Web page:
Elements having excellent light sensitivity are best employed in the practice of this invention. The elements should have a sensitivity of at least about ISO 50, preferably have a sensitivity of at least about ISO 100, and more preferably have a sensitivity of at least about ISO 200. Elements having a sensitivity of up to ISO 3200 or even higher are specifically contemplated. The speed, or sensitivity, of a color negative photographic element is inversely related to the exposure required to enable the attainment of a specified density above fog after processing. Photographic speed for a color negative element with a gamma of about 0.65 in each color record has been specifically defined by the American National Standards Institute (ANSI) as ANSI Standard Number PH 2.27-1981 (ISO (ASA Speed)) and relates specifically the average of exposure levels required to produce a density of 0.15 above the minimum density in each of the green light sensitive and least sensitive color recording unit of a color film. This definition conforms to the International Standards Organization (ISO) film speed rating. For the purposes of this application, if the color unit gammas differ from 0.65, the ASA or ISO speed is to be calculated by linearly amplifying or de-amplifying the gamma vs. log E (exposure) curve to a value of 0.65 before determining the speed in the otherwise defined manner.

The present invention also contemplates the use of photographic (including photothermographic) elements of the present invention in what are often referred to as single use cameras (or “film with lens” units). These cameras are sold with film preloaded in them and the entire camera is returned to a processor with the exposed film remaining inside the camera. The one-time-use cameras employed in this invention can be any of those known in the art. These cameras can provide specific features as known in the art such as shutter means, film winding means, film advance means, waterproof housings, single or multiple lenses, lens selection means, variable aperture, focus or focal length lenses, means for monitoring lighting conditions, means for adjusting shutter times or lens characteristics based on lighting conditions or user provided instructions, and means for camera recording use conditions directly on the film. These features include, but are not limited to: providing simplified mechanisms for manually or automatically advancing film and resetting shutters as described at Skarman, U.S. Pat. No. 4,226,517; providing apparatus for automatic exposure control as described at Matterson et al, U.S. Pat. No. 4,345,835; moisture-proofing as described at Fujimura et al, U.S. Pat. No. 4,766,451; providing internal and external film casings as described at Ohmura et al, U.S. Pat. No. 4,751,536; providing means for recording use conditions on the film as described at Taniguchi et al, U.S. Pat. No. 4,780,735; providing lens fitted cameras as described at Arai, U.S. Pat. No. 4,804,987; providing film supports with superior anti-curl properties as described at Sasaki et al, U.S. Pat. No. 4,827,298; providing a viewfinder as described at Ohmura et al, U.S. Pat. No. 4,812,863; providing a lens of defined focal length and lens speed as described at Ushiro et al, U.S. Pat. No. 4,812,866; providing multiple film containers as described at Nakayama et al, U.S. Pat. No. 4,831,398 and at Ohmura et al, U.S. Pat. No. 4,833,495; providing films with improved anti-friction characteristics as described at Shiba, U.S. Pat. No. 4,866,469; providing winding mechanisms, rotating spools, or resilient sleeves as described at Mochida, U.S. Pat. No. 4,884,087; providing a film patrone or cartridge removable in an axial direction as described by Takei et al at U.S. Pat. Nos. 4,890,130 and 5,063,400; providing an electronic flash means as described at Ohmura et al, U.S. Pat. No. 4,896,178; providing an externally operable member for effecting exposure as described at Mochida et al, U.S. Pat. No. 4,954,857; providing film support with modified sprocket holes and means for advancing said film as described at Murakami, U.S. Pat. No. 5,049,908; providing internal mirrors as described at Hara, U.S. Pat. No. 5,084,719; and providing silver halide emulsions suitable for use on tightly wound spools as described at Yagi et al, European Patent Application 0,466,417 A.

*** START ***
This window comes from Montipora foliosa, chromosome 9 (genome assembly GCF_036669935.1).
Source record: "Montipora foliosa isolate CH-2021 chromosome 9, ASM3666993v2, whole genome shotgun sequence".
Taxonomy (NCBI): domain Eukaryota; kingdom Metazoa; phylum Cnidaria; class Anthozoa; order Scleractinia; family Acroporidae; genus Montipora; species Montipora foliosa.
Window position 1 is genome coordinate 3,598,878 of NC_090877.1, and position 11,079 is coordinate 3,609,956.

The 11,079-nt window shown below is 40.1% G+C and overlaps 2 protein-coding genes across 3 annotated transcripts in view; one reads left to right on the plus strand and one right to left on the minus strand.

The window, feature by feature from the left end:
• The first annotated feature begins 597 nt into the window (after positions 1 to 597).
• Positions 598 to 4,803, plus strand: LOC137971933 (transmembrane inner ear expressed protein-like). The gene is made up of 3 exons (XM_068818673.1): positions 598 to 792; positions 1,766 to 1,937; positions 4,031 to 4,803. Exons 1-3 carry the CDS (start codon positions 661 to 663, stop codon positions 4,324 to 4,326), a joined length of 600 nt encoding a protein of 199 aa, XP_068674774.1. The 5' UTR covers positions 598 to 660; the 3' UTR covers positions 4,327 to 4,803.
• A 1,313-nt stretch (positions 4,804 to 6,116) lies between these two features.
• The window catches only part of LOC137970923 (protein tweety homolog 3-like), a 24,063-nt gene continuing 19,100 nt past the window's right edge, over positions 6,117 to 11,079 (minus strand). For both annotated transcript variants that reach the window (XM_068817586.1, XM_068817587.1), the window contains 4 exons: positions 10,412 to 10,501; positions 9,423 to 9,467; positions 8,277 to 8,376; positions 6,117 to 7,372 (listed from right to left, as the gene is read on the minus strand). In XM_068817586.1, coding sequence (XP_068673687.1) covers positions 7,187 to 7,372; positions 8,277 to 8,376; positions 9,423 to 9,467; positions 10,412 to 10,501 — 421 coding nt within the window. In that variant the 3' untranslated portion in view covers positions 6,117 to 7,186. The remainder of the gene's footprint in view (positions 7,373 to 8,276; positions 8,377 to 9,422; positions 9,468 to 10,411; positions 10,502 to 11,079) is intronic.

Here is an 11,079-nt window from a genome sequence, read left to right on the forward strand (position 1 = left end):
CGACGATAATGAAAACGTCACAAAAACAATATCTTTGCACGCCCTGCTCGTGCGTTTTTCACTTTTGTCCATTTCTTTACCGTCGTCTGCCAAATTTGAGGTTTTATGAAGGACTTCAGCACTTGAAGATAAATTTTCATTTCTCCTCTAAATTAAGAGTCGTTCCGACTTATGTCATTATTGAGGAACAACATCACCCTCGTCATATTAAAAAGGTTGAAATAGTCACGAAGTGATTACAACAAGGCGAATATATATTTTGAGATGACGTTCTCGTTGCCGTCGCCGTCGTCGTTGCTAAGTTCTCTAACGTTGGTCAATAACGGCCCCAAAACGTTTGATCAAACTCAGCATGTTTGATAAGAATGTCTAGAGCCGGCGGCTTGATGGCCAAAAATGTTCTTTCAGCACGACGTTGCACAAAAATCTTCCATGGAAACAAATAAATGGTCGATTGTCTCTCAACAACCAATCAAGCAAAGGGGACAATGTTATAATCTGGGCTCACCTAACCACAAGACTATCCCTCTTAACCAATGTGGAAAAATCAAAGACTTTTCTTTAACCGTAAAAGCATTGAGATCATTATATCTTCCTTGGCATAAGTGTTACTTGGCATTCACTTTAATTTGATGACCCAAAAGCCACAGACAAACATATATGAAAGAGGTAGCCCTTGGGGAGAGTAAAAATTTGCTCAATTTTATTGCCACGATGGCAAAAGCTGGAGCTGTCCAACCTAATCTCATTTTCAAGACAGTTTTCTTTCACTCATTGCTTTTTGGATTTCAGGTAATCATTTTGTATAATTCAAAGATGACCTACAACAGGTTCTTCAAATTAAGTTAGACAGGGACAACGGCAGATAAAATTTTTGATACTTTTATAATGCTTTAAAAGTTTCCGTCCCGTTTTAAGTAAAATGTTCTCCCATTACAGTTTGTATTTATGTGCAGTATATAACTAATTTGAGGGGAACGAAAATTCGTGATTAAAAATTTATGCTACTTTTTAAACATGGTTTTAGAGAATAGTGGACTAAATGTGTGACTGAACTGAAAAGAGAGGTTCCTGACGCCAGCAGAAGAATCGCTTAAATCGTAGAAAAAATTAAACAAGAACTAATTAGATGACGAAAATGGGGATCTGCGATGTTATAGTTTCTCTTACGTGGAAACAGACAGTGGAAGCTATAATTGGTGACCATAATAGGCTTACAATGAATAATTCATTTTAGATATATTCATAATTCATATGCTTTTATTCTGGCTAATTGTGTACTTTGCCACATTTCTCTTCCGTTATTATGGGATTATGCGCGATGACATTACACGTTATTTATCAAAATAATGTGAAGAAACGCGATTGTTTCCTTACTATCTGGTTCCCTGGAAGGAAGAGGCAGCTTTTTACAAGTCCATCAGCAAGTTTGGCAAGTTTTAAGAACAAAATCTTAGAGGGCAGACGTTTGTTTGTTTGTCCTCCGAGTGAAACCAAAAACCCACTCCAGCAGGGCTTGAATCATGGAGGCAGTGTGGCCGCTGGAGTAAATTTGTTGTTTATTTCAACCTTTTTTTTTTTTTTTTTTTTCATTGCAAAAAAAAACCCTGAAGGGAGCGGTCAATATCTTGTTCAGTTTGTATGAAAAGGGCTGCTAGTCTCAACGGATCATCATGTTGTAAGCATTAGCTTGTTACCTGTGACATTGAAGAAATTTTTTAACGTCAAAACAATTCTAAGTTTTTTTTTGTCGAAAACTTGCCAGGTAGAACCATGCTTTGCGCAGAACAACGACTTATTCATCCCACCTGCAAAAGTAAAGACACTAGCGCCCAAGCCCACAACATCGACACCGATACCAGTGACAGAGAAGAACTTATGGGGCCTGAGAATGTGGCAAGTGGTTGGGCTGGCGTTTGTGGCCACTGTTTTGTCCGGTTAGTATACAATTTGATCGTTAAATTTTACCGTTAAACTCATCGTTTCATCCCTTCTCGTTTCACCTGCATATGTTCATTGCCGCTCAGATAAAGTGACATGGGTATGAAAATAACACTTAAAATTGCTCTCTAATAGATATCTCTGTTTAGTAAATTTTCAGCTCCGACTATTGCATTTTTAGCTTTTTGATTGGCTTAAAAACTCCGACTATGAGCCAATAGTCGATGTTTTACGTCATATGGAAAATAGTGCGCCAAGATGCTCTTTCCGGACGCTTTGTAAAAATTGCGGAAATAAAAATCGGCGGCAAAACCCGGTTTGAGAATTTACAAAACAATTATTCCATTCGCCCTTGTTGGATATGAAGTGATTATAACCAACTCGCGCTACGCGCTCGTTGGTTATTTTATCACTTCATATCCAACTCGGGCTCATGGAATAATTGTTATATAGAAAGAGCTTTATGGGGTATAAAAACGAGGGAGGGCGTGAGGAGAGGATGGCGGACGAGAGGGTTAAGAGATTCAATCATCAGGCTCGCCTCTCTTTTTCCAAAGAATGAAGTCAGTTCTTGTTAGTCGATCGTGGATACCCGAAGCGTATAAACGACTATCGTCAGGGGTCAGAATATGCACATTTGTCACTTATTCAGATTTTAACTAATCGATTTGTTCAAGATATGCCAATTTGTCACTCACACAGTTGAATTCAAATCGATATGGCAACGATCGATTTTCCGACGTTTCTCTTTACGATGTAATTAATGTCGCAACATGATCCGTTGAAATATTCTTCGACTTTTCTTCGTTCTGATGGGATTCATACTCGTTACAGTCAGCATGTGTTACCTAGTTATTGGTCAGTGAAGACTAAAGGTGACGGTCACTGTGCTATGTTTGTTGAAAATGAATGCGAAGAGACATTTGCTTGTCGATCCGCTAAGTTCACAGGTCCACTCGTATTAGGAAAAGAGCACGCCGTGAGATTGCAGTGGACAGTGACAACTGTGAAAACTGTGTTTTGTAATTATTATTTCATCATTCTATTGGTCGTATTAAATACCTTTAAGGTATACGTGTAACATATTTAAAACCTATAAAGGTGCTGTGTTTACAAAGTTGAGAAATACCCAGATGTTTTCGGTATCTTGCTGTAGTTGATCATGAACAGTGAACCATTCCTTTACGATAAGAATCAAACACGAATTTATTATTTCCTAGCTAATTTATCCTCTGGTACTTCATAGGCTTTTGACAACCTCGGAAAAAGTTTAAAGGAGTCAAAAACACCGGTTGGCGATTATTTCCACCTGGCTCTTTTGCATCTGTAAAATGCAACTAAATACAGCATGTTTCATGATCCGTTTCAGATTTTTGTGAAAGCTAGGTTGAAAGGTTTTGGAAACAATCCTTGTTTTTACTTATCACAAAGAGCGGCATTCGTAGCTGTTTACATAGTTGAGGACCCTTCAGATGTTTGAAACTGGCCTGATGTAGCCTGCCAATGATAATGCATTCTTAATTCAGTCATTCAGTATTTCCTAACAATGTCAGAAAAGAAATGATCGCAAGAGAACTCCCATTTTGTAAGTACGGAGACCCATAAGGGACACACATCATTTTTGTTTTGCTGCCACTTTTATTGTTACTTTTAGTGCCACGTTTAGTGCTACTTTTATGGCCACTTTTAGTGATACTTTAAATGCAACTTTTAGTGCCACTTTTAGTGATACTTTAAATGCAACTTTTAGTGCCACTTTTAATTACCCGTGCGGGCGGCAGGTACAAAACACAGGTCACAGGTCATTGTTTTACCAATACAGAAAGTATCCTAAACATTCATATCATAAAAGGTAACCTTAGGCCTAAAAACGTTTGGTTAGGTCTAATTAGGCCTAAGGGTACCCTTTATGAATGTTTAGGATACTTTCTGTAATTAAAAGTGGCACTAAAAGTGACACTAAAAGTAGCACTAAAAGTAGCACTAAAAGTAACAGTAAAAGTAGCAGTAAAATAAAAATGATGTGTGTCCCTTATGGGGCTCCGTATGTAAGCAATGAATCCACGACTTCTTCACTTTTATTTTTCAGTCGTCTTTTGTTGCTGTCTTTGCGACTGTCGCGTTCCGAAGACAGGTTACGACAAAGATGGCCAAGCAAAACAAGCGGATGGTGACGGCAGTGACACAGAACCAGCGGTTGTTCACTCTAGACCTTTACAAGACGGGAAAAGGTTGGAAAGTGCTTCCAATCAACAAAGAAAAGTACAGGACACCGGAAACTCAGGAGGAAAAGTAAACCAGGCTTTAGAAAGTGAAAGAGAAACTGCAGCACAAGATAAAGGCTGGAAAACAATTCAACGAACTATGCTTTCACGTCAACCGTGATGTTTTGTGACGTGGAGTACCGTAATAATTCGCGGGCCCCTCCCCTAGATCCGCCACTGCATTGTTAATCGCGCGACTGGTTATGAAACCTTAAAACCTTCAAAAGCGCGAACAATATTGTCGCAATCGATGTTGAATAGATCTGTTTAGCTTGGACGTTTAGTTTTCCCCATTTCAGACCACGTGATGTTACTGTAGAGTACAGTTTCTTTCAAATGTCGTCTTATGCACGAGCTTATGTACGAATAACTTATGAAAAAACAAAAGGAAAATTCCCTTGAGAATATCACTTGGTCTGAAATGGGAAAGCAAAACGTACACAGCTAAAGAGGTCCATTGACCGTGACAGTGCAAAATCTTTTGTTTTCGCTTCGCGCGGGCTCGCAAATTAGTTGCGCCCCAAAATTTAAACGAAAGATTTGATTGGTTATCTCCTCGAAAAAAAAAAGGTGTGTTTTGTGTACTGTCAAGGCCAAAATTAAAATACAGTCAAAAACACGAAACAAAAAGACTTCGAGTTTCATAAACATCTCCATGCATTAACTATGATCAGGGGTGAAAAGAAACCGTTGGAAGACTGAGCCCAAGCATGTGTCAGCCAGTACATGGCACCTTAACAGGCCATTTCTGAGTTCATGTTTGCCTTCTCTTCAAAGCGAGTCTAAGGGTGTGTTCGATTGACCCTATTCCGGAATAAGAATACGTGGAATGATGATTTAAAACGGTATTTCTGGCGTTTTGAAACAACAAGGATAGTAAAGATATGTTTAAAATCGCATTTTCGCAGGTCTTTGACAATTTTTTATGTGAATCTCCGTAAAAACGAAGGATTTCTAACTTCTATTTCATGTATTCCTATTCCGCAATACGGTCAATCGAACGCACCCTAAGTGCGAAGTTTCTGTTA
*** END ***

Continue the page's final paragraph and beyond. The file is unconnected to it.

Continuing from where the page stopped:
While the film may be mounted in the one-time-use camera in any manner known in the art, it is especially preferred to mount the film in the one-time-use camera such that it is taken up on exposure by a thrust cartridge. Thrust cartridges are disclosed by Kataoka et al U.S. Pat. No. 5,226,613; by Zander U.S. Pat. No. 5,200,777; by Dowling et al U.S. Pat. No. 5,031,852; and by Robertson et al U.S. Pat. No. 4,834,306. Narrow bodied one-time-use cameras suitable for employing thrust cartridges in this way are described by Tobioka et al U.S. Pat. No. 5,692,221.

Cameras may contain a built-in processing capability, for example a heating element. Designs for such cameras including their use in an image capture and display system are disclosed in Stoebe, et al., U.S. patent application Ser. No. 09/388,573 filed Sep. 1, 1999, incorporated herein by reference. The use of a one-time use camera as disclosed in said application is particularly preferred in the practice of this invention.